IN MEMORY OF MY MOTHER (spoken by the author Nov.11, 2016)

Published November 9, 2017

Our Mother, Mary Elizabeth Ingram Rose, was a special person. She was a proud Black woman who was intelligent and gifted. Her spirit, love, and dreams were the gifts she gave to her children and they were the gifts that kept on giving. We saw the World through her eyes as children, and over the course of our lives that has served each of us well.

She was the consummate dreamer. I believe that she dreamed as her Father had to ease the pains of life’s disappointments and encourage herself to believe that the future could be better. Her fears were diminished when she wrote poetry, played her favorite hymns, or read her Bible. She shared her dreams with us of one day publishing her poems or playing the piano at her own recital. We loved seeing the joy those dreams brought to her.

From her Mother, our Grandmother, she inherited the belief that she and we could do and be anything we wanted to be. Although the World and our nation was still mired in racial discrimination she never taught us that there were barriers we couldn’t overcome. She insisted that we were each smart, talented, and destined for greatness. Just as with her shared dreams she wrapped us in visions of future success, wealth, and great accomplishments.

The realities of a struggling family living in public housing with four, five, and then six rambunctious children would be enough to dampen most people’s dreams. She refused to be a victim of helplessness or hopelessness! She played the piano for her church as often as she could and Prayed for help when it was hard to make ends meet. Although there were periods of frustration Mary Rose held fast to her Faith and her sense of Humor to try and keep the pain of those struggles from her children. That’s right, our Mother could be very Funny! She could sting you with her criticism like the scorpion she’d claim to resemble, but she could also have us roaring with laughter over her comments or antics.

Now our relationship when I was a boy was complicated. As with many children and parents it’s often difficult to understand each other when it’s needed most. And when you add to that the fact of similar personalities it can be interesting. I wrote about our relationship in my book because I learned so much from it. I still regret the pain I brought to those closest to me during those years, but when I returned to my family as the maturing Man I needed to be all was forgiven. I was embraced and loved as only a prodigal son could appreciate. Ma always called me “my William” in that loving way that mothers use to verbally caress a child. Then my Mother and I had a new beginning that blessed us with a special loving relationship.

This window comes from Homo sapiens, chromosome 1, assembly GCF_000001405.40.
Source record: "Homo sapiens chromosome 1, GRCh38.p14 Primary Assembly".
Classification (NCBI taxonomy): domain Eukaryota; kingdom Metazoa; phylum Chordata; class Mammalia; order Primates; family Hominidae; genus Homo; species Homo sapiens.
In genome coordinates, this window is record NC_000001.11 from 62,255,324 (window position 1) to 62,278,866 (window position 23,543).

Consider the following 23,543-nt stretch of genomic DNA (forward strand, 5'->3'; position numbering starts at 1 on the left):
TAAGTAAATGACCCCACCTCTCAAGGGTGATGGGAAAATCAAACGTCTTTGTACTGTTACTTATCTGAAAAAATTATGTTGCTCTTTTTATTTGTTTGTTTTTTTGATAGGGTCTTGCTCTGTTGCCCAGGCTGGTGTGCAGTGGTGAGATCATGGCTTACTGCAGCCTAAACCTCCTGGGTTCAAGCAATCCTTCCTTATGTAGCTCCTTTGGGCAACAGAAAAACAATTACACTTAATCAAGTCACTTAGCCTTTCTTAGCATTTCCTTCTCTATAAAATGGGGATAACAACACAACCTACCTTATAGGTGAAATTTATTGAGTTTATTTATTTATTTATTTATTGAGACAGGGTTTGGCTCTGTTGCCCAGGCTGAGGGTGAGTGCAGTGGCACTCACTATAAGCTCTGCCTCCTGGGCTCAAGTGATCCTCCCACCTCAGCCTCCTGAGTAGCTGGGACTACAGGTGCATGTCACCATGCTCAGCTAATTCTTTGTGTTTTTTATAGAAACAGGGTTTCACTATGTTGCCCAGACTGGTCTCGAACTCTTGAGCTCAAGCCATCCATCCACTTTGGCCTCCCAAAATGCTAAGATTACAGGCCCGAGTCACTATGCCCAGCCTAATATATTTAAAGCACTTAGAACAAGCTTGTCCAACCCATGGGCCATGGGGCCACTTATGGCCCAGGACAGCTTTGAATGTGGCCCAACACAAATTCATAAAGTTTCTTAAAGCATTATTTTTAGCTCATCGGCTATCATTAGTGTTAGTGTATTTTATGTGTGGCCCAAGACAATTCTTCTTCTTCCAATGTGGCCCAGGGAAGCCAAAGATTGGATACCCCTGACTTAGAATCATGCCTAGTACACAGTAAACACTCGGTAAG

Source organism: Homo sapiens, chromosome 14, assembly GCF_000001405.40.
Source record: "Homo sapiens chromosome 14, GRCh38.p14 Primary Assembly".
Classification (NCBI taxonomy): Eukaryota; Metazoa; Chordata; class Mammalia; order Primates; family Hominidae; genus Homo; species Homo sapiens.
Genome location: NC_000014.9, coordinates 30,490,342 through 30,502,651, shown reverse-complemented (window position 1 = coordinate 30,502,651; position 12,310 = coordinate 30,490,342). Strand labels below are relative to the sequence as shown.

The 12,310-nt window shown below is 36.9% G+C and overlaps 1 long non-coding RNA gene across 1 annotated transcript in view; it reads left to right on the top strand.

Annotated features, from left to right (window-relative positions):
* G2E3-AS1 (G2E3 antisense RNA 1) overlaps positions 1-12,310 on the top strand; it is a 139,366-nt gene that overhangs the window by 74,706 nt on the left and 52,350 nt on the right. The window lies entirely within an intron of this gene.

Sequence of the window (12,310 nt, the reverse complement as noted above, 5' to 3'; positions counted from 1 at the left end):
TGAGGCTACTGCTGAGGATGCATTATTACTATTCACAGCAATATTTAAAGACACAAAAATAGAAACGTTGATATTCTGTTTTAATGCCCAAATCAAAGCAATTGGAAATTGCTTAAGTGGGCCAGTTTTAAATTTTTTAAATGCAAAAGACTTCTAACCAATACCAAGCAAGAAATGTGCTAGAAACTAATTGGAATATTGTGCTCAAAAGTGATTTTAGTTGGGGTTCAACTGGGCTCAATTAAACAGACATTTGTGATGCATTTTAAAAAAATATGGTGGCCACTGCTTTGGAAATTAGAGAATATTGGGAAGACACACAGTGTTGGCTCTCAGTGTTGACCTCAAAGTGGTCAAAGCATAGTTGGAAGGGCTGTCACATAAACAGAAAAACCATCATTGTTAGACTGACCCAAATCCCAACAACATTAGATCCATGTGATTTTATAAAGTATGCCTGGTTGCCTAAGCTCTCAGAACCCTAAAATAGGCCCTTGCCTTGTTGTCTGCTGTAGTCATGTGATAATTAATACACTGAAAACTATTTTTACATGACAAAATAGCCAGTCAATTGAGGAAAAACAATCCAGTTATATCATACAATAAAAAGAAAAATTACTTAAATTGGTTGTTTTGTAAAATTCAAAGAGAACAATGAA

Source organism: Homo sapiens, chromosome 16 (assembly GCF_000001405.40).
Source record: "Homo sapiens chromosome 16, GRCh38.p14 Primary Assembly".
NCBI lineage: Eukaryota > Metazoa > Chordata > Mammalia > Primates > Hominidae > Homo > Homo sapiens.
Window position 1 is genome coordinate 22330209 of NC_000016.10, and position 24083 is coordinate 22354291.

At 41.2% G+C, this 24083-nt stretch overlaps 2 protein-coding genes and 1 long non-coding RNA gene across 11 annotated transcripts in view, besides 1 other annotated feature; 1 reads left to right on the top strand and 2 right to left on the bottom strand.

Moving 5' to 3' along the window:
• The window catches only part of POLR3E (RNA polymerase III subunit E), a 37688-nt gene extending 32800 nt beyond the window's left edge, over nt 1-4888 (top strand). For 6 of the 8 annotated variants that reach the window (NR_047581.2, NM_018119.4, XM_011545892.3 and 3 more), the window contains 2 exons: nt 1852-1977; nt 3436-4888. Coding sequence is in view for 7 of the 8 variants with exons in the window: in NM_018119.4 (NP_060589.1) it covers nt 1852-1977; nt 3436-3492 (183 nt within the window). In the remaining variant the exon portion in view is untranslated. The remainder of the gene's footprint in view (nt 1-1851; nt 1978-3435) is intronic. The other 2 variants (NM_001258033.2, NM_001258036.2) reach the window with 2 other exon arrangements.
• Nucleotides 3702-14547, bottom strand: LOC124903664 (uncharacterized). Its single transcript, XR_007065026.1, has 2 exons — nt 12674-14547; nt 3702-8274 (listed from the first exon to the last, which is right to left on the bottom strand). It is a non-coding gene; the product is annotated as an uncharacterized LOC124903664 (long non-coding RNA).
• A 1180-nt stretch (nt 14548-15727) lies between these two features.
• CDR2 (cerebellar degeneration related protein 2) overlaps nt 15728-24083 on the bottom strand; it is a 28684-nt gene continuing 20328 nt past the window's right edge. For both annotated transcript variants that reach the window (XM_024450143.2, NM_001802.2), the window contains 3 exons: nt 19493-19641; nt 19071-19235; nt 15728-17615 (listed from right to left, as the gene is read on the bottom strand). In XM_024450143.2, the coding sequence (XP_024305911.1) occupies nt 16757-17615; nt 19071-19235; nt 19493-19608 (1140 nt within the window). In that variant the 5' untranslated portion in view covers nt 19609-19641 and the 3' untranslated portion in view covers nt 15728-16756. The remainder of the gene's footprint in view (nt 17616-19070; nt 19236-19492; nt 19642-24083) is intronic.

When the graceful years of aging came after she proved to be a survivor she was able to enjoy her children and their families. She reveled in her grandchildren and great grands as she accepted the mantle of matriarch of the family. She wore that crown and lovingly embraced the role of family elder as her golden years allowed her to enjoy her enduring personal relationships, community affairs and an active church life.

Like all survivors there comes a time to let go when the body can no longer respond to the spirit. She still battled back from the end of life often and even when she quietly left her body on Oct. 22nd she knew she would remain alive in the hearts of each of her children, grandchildren, and every other life that she touched in her own special way. Goodbye Ma you will always be remembered because you will always be missed.

Your William

Mary Elizabeth Ingram Rose  11/13/1925  to  10/22/2016